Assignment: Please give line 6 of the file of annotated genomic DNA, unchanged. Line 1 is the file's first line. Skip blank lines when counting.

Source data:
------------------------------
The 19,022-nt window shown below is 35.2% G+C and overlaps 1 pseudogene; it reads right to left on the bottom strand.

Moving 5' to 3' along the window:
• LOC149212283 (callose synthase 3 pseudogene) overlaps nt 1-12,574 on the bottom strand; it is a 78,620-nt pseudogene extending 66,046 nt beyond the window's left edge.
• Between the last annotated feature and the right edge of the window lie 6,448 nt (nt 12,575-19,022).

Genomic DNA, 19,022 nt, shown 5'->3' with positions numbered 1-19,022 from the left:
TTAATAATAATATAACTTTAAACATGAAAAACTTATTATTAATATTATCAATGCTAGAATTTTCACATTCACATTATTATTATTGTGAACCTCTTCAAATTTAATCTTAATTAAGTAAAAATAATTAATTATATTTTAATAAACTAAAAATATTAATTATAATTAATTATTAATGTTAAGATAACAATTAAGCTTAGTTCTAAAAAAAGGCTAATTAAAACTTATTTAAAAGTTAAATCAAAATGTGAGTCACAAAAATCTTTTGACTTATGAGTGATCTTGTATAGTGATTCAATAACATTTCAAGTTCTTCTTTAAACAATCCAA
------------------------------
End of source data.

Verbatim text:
TTAATAATAATATAACTTTAAACATGAAAAACTTATTATTAATATTATCAATGCTAGAATTTTCACATTCACATTATTATTATTGTGAACCTCTTCAAATTTAATCTTAATTAAGTAAAAATAATTAATTATATTTTAATAAACTAAAAATATTAATTATAATTAATTATTAATGTTAAGATAACAATTAAGCTTAGTTCTAAAAAAAGGCTAATTAAAACTTATTTAAAAGTTAAATCAAAATGTGAGTCACAAAAATCTTTTGACTTATGAGTGATCTTGTATAGTGATTCAATAACATTTCAAGTTCTTCTTTAAACAATCCAA